Ordering a glass of wine at a restaurant around the corner from my home in Auckland had me reflecting on what it must be like to be on the minimum wage.
The glass, a Church Road Grand Reserve, at $22, was at the top of the range but would have taken someone on the minimum wage an hour and a half's work to buy, and that's before tax.
The minimum wage has just been raised by more than most observers were expecting, given that our inflation rate is close to flat lining. A rise of 50 cents an hour to $15.25 is a pay rise of 3.3 per cent, which given the dodgy economic climate, is relatively respectable.
But tell that to someone on it with a couple of kids and paying rent in our biggest city, because most of them won't be paying a mortgage, and they'll laugh all the way to the welfare office.
The few who do have a mortgage will take cold comfort from this country's banks, owned by the Australians, making a combined profit of more than $5 billion dollars last year, a 7 per cent increase on the year before and much of it sucked from the pockets of home owners.
And they look at the ANZ boss in this country earning in just one week more than they earn in two years.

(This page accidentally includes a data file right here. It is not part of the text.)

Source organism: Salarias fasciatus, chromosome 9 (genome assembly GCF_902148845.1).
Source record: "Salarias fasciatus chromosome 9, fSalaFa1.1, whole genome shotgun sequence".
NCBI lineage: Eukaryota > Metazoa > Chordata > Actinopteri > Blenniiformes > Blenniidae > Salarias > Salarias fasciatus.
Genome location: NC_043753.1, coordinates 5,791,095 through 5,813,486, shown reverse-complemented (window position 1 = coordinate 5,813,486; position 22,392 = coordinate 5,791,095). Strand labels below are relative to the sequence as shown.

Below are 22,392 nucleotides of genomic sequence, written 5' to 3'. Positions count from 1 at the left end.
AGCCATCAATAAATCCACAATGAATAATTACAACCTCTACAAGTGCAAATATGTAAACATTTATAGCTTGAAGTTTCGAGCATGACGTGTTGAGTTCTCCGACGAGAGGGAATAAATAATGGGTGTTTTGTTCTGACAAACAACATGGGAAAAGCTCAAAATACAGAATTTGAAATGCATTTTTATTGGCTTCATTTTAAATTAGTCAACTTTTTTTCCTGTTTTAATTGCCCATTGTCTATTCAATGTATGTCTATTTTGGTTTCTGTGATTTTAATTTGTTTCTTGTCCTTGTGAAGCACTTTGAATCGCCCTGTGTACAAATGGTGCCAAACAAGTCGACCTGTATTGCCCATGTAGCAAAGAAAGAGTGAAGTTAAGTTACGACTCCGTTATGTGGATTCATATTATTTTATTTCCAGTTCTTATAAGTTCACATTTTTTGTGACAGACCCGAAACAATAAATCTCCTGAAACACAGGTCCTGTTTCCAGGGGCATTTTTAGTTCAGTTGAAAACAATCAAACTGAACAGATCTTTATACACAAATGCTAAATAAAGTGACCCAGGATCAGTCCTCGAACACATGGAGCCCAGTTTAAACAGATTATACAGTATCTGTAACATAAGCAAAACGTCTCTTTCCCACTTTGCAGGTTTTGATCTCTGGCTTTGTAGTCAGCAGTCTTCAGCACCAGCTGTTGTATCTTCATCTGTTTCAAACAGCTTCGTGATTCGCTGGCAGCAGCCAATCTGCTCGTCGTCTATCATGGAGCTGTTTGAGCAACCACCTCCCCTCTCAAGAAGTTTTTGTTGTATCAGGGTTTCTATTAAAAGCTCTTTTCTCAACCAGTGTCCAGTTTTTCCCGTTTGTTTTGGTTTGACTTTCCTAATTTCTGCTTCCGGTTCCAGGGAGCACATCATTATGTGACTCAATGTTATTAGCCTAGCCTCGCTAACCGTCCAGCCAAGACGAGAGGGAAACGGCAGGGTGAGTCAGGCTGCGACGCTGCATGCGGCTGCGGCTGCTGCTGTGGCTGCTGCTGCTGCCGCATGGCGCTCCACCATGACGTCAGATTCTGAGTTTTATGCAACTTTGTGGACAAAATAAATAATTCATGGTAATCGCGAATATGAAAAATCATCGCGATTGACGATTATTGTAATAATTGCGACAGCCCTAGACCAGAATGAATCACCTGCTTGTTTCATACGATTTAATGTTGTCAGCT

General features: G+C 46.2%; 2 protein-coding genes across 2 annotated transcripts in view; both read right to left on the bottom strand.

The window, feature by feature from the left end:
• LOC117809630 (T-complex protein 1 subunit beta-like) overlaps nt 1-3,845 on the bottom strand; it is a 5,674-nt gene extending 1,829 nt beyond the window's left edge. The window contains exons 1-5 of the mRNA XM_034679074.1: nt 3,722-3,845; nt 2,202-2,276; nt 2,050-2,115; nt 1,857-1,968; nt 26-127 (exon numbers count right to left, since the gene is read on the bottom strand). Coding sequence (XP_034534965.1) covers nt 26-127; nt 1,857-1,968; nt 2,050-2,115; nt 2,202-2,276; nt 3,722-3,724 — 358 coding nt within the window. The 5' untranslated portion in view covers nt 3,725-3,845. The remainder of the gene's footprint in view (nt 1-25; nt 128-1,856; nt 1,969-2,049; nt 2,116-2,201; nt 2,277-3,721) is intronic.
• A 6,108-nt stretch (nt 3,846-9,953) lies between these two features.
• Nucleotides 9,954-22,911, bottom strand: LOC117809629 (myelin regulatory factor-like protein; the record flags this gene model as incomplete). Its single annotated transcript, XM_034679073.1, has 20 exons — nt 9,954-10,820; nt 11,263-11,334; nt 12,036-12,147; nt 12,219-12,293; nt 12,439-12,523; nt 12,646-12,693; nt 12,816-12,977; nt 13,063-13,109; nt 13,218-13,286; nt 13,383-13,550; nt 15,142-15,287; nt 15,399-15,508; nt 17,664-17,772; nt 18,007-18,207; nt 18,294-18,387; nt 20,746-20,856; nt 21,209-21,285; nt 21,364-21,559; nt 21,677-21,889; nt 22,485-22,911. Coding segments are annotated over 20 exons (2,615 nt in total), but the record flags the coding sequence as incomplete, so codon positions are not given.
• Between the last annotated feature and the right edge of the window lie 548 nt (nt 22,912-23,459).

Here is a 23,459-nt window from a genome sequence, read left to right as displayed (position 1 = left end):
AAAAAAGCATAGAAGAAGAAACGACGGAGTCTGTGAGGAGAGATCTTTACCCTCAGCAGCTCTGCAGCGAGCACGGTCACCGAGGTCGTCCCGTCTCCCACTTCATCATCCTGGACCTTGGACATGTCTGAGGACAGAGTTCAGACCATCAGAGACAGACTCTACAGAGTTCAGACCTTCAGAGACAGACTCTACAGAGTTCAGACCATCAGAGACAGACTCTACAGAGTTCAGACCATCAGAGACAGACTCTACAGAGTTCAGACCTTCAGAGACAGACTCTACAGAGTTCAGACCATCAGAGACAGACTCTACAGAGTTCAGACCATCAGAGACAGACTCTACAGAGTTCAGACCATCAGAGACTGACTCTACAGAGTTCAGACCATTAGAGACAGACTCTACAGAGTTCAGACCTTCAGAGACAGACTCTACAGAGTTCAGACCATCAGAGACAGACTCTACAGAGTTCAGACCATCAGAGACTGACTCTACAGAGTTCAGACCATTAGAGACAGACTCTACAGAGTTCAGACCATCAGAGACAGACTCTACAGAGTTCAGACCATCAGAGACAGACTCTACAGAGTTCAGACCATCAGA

They're the facts and on the face of them they look, to quote Labour's Andrew Little, like we're creating a generation of working poor.
Talk to John Key on the other hand and he'll tell you those who are on the minimum wage qualify for a plethora of Government handouts through the likes of "working for families" and rent subsidies. Key says if the parallel Living Wage was applied across the board, that some employers have signed up to which has just been increased to $19.80, it would cost between 30 and 35,000 jobs.
Of course there's no real way of checking that but it's a fear that workers are loathe to put to the test.
The other justification for maintaining our low wage economy is that we're better off when it comes to spending power than a number of like countries, those who belong to the OECD club. We're seventh in the value for money line up of the 21 countries, behind the likes of Australia and the United Kingdom, but ahead of the United States and Japan.
It's always a fine balancing act, Key laments, and on that he's right, in more ways than one.
Barry Soper is Newstalk ZB's political editor.
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